Bush Fires, Flags and Camping…

Photo 'Forest Fire' by mapichai courtesy of Freedigitalphotos.net

Photo ‘Forest Fire’ by mapichai courtesy of Freedigitalphotos.net

There are times when even the most organised plans for a holiday or break can come undone unexpectedly… Melbourne and the state of Victoria (South Australia too) has been through one of the hottest weeks on record… 4 consecutive days of temperatures over 40 C .. this type of heat wave is usually followed by bushfires … and they are as we speak, in full swing across the state.

The fires this week means that our last-minute camping trip to the Grampians National Park (yup I finally agreed to go camping when a dear friend extended an invite – shock horror Princess Frenchie was going to go Camping!) has been cancelled today. ..As I write this post the whole town of Halls Gap has been ordered to evacuate…watching the destruction of National Parks and people’s homes is awful and hope a late wind change will save the town.

The best holiday plans may at times need to be altered at very short notice, wether it be a Fire or a volcano erupting in Iceland and bringing air traffic to a standstill through much of Europe..

As a traveller it is wise do some research in terms of safety and recommendations of the destination you are visiting – from a local campground to higher risks travel destinations.  Keep on the look out for  local conditions before heading out.

Image By Boians Cho Joo Young, courtesy of freedigitalphotos.net

Image By Boians Cho Joo Young, courtesy of freedigitalphotos.net

Here is a list of useful resources to arm yourself with and make your trip more enjoyable – ( in no particular order) Here are some suggestions:

Australia:

Smart-traveller

This Australian government website is one of the best resources for travel safety in terms of hot spots around the world.  At the Travel company I work for we base our trips on their safety warnings – If a zone or country has a do not travel we have to cancel our trips in that region or re-route them to maintain safety advice.

You can also register your travel plans so that the Australian government can know if any travellers are in an area in case of any emergencies are declared.

Emergency & Rescue within Australia:

As the name suggests a must to keep an eye on Bush fires and their seriousness especially if you intend to go camping like we were planning – I cancelled my plans based on their latest advice.   Each state has their own website listed below:

Country Fire Authority – CFA (Victoria) 

New South Wales Rural Fire Service 

Rural Fire Service Queensland

South Australia Country Fire Services 

Tasmania Fire Service

Northern Territory Police, Fire and Emergency 

ACT Fire & Rescue Service 

Surf Life Saving Australia

Surf Life Saving Australia, is another vital service offered to the beach goer.  The clubs offer beach patrol  mostly in Summer along hundreds of beaches across Australia. They too like the Fire service are made of volunteers which help save hundreds of lives across the country every year. See the below stats from their website, pretty impressive:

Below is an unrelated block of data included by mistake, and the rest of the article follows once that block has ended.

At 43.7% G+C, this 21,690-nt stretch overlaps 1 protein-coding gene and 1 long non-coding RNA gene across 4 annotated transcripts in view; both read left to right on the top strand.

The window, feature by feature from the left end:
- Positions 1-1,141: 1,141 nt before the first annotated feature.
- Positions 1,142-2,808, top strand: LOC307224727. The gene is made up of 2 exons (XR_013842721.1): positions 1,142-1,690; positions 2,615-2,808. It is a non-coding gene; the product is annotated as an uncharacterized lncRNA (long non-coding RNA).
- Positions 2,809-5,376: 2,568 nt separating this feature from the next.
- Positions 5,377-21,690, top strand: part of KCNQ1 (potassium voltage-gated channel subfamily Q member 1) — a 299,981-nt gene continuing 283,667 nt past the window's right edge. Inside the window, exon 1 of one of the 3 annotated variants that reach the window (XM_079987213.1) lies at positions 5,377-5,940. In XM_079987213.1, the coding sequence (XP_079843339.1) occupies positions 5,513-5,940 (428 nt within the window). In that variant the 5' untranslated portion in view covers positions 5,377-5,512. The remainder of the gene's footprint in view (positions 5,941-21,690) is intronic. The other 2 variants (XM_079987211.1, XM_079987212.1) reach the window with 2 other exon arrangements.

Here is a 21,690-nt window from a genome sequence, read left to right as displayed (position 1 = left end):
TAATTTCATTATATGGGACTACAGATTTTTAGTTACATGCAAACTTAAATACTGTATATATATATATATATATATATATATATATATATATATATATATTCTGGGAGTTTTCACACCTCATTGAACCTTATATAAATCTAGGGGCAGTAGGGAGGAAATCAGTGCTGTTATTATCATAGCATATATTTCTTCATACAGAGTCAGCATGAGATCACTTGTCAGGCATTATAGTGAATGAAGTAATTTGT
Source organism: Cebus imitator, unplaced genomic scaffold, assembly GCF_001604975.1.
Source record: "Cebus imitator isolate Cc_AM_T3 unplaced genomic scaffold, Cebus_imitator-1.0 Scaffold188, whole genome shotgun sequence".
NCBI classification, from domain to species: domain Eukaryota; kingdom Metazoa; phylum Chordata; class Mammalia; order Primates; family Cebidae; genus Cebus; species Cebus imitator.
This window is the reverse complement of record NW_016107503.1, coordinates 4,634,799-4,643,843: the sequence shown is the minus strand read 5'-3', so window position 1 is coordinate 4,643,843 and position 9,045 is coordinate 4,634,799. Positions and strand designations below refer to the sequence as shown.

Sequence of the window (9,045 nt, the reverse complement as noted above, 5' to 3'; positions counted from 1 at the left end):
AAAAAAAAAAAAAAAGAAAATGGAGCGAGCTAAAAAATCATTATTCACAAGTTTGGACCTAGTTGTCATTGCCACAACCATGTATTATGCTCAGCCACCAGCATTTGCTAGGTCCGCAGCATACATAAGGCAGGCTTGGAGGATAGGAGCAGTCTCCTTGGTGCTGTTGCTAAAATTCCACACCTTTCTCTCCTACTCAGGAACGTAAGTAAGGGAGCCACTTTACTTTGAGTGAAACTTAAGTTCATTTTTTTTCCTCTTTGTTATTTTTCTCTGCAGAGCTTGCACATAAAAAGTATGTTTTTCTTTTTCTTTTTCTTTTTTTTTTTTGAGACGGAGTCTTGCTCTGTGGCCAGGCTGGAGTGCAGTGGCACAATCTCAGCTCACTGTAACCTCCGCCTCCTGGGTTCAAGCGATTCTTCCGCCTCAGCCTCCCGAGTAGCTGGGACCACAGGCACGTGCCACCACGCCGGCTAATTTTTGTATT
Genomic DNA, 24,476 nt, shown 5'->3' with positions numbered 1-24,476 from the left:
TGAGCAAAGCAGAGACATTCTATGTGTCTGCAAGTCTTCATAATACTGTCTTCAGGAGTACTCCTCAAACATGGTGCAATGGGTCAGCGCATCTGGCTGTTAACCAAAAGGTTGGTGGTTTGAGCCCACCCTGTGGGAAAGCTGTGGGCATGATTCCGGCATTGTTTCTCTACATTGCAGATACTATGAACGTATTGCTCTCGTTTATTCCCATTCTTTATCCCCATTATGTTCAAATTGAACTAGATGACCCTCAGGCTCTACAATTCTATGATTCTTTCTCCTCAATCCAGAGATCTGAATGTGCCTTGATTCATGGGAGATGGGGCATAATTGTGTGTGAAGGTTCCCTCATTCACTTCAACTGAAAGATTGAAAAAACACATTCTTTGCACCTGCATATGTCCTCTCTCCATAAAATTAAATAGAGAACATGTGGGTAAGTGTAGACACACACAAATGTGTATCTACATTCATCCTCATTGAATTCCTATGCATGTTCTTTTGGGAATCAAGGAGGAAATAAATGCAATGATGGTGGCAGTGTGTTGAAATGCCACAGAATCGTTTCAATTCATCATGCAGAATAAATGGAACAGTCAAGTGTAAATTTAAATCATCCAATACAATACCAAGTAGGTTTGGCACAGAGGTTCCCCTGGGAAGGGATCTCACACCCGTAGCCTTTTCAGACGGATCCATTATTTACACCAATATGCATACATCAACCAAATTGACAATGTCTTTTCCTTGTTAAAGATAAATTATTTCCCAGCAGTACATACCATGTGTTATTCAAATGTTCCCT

Together surf lifesavers and Australian Lifeguard Service (ALS) lifeguards rescue around 12,000 people, provide emergency care to 64,000 and give safety advice to more than 900,000 others. And that’s every year.

The red and yellow of our surf lifesavers has been etched into the hearts and minds of all Australians. We watch over you.

Next time you are at the beach, watch out for us. Find the red and yellow flags and always swim between them – remember if surf lifesavers can’t see you they can’t save you.

I watched in horror on my recent trip to Venus Bay, as a gentleman who got himself in trouble in the water and had to be rescued – he was not swimming between the flags and it took some time to get the life guards’ attention.    This certainly highlighted the dangers of the beach and was a reminder to be extremely vigilant… and please swim between the flags.

Surf Life saving also run Nippers, where they train young kids about water safety and rescues.  We watched our friends kids do the training and it was impressive -(this is now on the to do list for my kids).

Personal safety/emergency: 

The 911 number is deeply ingrained in most people as the number to call if you need help, however in Australia a reminder the number is ’000′ ( Triple Zero)

Other useful links around the world for Travel advice:

The UK – Foreign Travel Advice

Canada – Travel Advice

The US - Bureau of Consular Affairs 

Last but not least arm yourself with good travel insurance so that you may get some assistance should you need to cancel – however please read the fine print on your policy as some of them will not cover for natural disasters.

Do you know any other good resources that you wish to share please leave a comment.

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One thought on “Bush Fires, Flags and Camping…

  1. Pingback: Hiroo Onoda, the Forty-Eight-Hour Fever, and Everything We Now Know About Surviving Natural Disasters in Japan | Journeys of the Fabulist

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